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Ben Jones
Ben Jones, UK Lawyer
Category: Law
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I am currently employed part-time in a Nursery, and have always

Customer Question

I am currently employed part-time in a Nursery, and have always worked with the older group of children aged 4 to 5 years old. 18 months ago I underwent spinal surgery which has left me with chronic pain, taking pain-killers just to cope with my 5 hour shift. My manager has recently advised me that she intends to move me to work with a younger group of children, about 2-and-a-half-years old. I know from the short times I have had to work with this age group previously that it entails much more bending, lifting and working at floor level. These movements lead to more pain and an increase in the amount of painkillers I will require to take - ultimately this could lead to me taking more time off work and losing money as I do not get paid for taking time off. Do I have any right to ask my employer to keep me in the position I am currently in, or can she ask me to undertake more strenuous work knowing that I have physical limitations?
Submitted: 5 years ago.
Category: Law
Expert:  Ben Jones replied 5 years ago.
Hello, my name is Ben and it is my pleasure to be able to assist with your question today. Please let me know if your contract says you can be moved to different groups?
Customer: replied 5 years ago.

Ben, most of my current employment terms are verbal. Initially when I began working for the Nursery in 2008, it was funded partly by Local Authority and partly by nursery as support for a child with additional support needs. Once that child left the nursery, the owner requested that I stay on, solely employed by her and we discussed rates of pay etc but I do not seem to have this in writing. My terms were 4 days per week ( 8 hours ) at £7.00 per hour.

Following surgery, I have been unable to return to work for full days and it was verbally agreed that I would return on half shifts - 5 hours per day. I was never given a new written contract however on my "phased return to work" forms completed by my employer, it has been noted that I have physical limitations i.e. lifting, bending.

My employer is also aware that I am currently taking prescription pain relief for this condition and has facilitated a half-hour break during the day to allow me to take pain medication with a meal as instructed by my doctor.

During my time with this employer, I have always worked with the older children and feel that my employer is trying to place me in a new position which is physically more demanding than I will be unable to carry out.

Expert:  Ben Jones replied 5 years ago.
If you have always worked with the older children then you may certainly try and claim that this has become an implied contractual term through custom and practice. That then means that any attempts to amend these terms would potentially amount to breach of contract by the employer. You can challenge this in a number of ways:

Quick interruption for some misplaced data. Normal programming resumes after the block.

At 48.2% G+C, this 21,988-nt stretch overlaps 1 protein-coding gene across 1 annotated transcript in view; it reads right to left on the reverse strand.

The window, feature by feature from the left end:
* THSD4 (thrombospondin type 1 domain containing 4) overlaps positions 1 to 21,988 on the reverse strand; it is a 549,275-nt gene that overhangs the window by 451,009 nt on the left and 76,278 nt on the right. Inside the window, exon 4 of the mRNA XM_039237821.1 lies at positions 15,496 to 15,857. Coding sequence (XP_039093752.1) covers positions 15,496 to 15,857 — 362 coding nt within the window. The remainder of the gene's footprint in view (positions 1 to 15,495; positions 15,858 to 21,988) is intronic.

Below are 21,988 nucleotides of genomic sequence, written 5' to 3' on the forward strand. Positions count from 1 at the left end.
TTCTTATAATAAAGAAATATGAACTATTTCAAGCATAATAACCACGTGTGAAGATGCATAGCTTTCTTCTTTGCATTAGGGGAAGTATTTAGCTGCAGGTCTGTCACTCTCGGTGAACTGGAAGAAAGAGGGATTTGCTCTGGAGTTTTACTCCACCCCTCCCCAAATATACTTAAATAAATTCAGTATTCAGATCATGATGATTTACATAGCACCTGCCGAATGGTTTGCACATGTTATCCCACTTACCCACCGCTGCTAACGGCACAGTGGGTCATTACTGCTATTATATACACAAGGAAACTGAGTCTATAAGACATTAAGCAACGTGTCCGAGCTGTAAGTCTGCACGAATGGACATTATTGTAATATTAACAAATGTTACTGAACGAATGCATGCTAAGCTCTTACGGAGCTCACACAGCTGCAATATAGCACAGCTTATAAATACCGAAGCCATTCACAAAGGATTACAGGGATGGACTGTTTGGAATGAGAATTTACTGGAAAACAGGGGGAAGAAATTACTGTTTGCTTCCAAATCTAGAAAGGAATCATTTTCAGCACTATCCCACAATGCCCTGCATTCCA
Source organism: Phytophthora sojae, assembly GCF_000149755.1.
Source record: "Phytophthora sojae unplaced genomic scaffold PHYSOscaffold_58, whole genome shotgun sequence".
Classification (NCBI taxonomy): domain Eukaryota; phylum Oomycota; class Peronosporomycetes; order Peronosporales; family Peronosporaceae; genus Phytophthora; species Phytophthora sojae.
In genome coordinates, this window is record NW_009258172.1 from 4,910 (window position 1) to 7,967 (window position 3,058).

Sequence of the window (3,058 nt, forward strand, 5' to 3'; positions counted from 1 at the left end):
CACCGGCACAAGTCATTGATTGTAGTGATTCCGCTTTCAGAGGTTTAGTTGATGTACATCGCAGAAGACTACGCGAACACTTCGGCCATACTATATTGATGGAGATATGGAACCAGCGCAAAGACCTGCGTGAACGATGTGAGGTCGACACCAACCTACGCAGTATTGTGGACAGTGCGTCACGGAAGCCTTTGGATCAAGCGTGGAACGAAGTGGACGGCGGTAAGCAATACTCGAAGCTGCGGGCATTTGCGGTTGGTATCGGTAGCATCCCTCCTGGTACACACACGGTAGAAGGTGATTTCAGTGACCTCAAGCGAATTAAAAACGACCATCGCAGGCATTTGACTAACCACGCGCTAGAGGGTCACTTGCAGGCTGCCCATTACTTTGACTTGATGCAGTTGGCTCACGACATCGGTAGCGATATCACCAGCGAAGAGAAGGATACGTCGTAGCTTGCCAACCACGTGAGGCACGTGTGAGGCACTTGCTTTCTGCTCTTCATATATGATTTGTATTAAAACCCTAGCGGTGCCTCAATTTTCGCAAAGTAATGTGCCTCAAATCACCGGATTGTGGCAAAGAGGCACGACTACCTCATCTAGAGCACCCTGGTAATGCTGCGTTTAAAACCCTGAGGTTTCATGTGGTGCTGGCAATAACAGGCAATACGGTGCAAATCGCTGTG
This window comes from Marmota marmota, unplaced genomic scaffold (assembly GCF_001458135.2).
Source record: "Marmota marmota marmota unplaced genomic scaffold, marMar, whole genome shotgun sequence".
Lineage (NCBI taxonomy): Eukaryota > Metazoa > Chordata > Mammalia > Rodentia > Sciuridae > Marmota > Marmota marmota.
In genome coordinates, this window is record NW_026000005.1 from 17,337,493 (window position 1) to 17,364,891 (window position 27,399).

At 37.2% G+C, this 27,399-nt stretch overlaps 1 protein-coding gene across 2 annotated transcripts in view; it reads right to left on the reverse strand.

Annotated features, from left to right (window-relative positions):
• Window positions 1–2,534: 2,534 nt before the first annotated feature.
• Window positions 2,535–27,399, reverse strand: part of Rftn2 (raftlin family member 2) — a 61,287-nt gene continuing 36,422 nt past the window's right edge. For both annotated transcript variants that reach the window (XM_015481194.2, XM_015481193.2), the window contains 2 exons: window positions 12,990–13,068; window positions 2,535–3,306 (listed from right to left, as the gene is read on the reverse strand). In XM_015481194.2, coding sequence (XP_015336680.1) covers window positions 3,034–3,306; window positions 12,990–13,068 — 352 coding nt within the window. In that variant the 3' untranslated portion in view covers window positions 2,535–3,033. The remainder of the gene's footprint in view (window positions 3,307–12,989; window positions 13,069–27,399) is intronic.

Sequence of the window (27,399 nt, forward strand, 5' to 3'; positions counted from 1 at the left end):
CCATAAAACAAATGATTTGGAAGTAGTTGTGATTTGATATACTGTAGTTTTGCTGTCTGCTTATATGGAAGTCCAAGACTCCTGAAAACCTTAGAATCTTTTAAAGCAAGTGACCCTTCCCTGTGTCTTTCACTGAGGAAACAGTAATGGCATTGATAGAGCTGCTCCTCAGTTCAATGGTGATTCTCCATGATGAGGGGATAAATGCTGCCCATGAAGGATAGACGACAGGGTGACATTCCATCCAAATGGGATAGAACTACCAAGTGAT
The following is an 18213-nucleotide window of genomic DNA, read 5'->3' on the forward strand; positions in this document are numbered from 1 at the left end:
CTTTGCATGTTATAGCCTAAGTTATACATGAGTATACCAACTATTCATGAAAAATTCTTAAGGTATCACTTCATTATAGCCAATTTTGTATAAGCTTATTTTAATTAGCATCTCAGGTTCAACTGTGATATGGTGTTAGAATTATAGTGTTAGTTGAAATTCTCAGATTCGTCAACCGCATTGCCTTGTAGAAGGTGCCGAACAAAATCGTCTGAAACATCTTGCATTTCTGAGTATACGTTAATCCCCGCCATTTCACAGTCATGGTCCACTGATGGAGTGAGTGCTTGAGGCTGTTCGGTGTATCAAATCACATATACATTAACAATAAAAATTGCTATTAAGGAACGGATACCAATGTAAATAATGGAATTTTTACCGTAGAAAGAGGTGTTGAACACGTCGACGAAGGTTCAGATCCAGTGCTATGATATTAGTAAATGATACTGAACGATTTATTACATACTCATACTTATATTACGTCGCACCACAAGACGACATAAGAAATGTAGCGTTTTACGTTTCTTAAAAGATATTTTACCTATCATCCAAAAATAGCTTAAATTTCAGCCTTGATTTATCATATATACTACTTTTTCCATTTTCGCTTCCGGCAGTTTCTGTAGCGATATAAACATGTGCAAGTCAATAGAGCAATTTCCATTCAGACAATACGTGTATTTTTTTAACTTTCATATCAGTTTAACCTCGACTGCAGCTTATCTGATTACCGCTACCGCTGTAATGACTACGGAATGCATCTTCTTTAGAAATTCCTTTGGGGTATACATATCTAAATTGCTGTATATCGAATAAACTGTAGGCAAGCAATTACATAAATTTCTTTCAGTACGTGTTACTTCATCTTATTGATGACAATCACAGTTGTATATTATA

1. Start working on the new terms but making it clear in writing that they are working ‘under protest’. This means that the employee does not agree with the changes but is only working them because they feel they are forced to. In the meantime they should try and resolve the issue either by informal discussions or by raising a formal grievance.

2. If the changes are serious enough (e.g. a change to pay, duties, place of work, etc.) the employee may wish to consider resigning and claiming constructive dismissal. The resignation must be done without undue delay so as not to give the impression that the changes had been accepted. The claim must be submitted in an employment tribunal within 3 months of resigning and is subject to the employee having at least 1 year’s continuous service.

3. Finally, if the employment is terminated and the employer offers re-engagement on the new terms that could potentially amount to unfair dismissal. However, the employer can justify the dismissal and the changes if they had a sound business reason for dismissing an employee who refuses to accept the variation in terms. This could be pressing business needs requiring drastic changes for the company to survive. If no such reason exists, the employee can make a claim for unfair dismissal in an employment tribunal. The same time limit of 3 months to claim and the requirement to have 1 year’s continuous would apply.

In addition, the employer will have a duty to make reasonable adjustments because your condition is likely to amount to a disability in law. What amounts to ‘reasonable adjustments’ can have a wide interpretation and often depends on the individual circumstances. Below are some examples of what could amount to a reasonable adjustment:
• making adjustments to work premises;
• allocating some of the employee’s duties to others;
• transferring the employee to fill an existing suitable vacancy;
• altering the employee’s hours of work;
• allowing the employee to be absent during working hours for rehabilitation, assessment or treatment connected to their disability;
• acquiring or modifying specialist equipment;
• providing supervision or other support.

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